Tuesday, September 28, 2010

Review: The Valcourt Heiress by Catherine Coulter

The Valcourt Heiress
Author: Catherine Coulter
Publication: Putnam Adult (October 5, 2010)

Description: Set in medieval England, this lively historical romance delivers the trademark wit that fans have come to know and love from the #1 New York Times-bestselling author.

When Garron of Kersey returns home from the king's service to claim his title as Baron Wareham, he's shocked to find Wareham Castle very nearly destroyed by a man called the Black Demon. 

According to the last starving servants still clinging to life inside the castle walls, the Black Demon was looking for gold belonging to Garron's brother Arthur. Among his remaining servants is the enigmatic Merry, the bastard child of the castle's priest. Garron quickly realizes that she is much more than a servant: She reads and writes and makes lists, just as he does. Together they bring Wareham back to its former splendor. 

But this is only the beginning. Did Arthur have a cache of gold? Who is the Black Demon? And the biggest question of all: Who is Merry?

My Thoughts: This was a pleasant historical romance. Merry is the Valcourt Heiress and, therefore, a matrimonial prize. When her father dies, her mother returns from her convent with a potential groom - Jason of Brennan. Merry's mother is a well-known witch and the groom sets off Merry's creep alert. Merry sneaks away from home, is kidnapped by evil Sir Halric, and is rescued by Garron of Kersey. During the rescue attempt she hides from Garron but then follows him home to Wareham.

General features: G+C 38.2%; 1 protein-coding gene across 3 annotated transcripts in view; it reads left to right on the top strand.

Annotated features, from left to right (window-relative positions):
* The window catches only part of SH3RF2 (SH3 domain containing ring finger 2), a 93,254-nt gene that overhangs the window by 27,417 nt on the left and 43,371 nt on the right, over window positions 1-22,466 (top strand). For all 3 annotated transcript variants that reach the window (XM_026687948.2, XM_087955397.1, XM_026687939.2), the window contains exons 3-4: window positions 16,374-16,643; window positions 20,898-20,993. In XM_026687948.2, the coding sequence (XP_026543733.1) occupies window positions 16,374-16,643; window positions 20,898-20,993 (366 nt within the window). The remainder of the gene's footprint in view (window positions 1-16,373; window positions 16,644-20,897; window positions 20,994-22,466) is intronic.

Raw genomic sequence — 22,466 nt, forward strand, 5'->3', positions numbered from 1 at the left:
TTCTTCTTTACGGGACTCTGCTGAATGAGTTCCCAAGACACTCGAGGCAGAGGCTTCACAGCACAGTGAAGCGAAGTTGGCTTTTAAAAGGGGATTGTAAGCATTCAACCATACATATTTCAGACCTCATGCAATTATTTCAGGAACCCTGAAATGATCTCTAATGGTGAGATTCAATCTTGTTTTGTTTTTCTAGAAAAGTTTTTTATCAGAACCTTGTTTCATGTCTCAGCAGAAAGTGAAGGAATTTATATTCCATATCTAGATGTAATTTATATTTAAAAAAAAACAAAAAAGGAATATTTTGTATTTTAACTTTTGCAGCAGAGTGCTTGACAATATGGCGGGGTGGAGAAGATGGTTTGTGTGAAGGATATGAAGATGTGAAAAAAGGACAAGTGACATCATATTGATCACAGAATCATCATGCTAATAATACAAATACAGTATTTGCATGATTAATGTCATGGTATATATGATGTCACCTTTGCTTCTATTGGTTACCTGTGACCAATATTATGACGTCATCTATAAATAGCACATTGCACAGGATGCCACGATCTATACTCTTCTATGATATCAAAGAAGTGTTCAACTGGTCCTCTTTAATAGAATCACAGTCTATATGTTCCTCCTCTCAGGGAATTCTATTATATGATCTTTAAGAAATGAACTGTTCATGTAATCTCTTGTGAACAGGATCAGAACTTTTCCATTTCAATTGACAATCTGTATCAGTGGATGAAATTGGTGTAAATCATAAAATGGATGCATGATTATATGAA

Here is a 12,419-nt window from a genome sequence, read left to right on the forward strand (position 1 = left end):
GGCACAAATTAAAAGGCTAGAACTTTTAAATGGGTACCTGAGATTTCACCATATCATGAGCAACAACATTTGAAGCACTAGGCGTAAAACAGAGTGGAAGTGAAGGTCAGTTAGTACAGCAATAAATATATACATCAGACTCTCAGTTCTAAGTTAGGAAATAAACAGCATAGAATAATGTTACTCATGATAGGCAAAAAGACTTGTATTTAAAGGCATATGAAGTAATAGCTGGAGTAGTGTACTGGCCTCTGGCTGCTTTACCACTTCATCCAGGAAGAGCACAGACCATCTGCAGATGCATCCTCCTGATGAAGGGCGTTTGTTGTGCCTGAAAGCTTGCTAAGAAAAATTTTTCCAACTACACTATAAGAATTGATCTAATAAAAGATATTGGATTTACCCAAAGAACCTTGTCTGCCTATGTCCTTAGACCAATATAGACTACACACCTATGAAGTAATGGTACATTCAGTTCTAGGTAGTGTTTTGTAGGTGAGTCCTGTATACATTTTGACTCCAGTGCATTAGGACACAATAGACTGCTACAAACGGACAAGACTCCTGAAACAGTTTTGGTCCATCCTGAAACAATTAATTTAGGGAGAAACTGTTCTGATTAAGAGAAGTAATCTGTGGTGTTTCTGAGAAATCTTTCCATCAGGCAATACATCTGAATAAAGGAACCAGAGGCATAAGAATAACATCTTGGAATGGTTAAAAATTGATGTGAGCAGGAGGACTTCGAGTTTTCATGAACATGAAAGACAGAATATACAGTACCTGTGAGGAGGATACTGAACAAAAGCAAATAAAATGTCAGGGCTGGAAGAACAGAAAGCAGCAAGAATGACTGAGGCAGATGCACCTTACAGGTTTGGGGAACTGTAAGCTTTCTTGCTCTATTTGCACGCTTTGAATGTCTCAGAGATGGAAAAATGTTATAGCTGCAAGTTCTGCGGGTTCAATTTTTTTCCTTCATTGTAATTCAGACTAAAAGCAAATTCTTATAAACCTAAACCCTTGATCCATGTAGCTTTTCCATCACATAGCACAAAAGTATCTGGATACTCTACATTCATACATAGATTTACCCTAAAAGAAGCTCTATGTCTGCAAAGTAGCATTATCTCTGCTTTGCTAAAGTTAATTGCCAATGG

As the blurb says, Wareham is almost completely destroyed. The Black Demon has killed most of the people and destroyed most of the property in his search for the hidden silver. Merry convinces the remaining servants to say she had always lived there as the bastard daughter of the local priest and begins her work to restore the castle. She and Garron form a relationship. At first, it is based on their shared desires to restore Wareham but personal attraction soon enters the picture. 

Merry is a strong character. She can read and write and she wants some say in determining her future. Merry decides that she would prefer Garron as a husband and seduces him. Garron is King Edward's man and knows that he has to make things right with him in order to be allowed to marry an heiress. Edward is very interested in the hidden silver too because he wants his cut. The villains, including Merry's mother, Jason of Brennan, and Sir Halric, are all in pursuit of Merry and the treasure. 

Many exciting episodes fill this book. Merry's mother kidnaps her, drugs her and casts spells on her. Garron goes to her rescue but is foiled by Merry's mother's potions. There are a lot of medieval expressions in the story. I found it entertaining to watch for the next saint's body part used for emphasis in a conversation. My personal favorite was "praise St. Cuthbert's padded belly."

This is recommended as a light historical romance for lovers of the genre.

Favorite Quote:
An heiress knows her own worth and thus she is too proud. She complains endlessly, she whines, she casts out orders, and all dislike her heartily and hate to look at her because she very likely has rabbit teeth and foul breath. To be a husband to an heiress curdles my guts.
Challenges: RYOB Reading Challenge 

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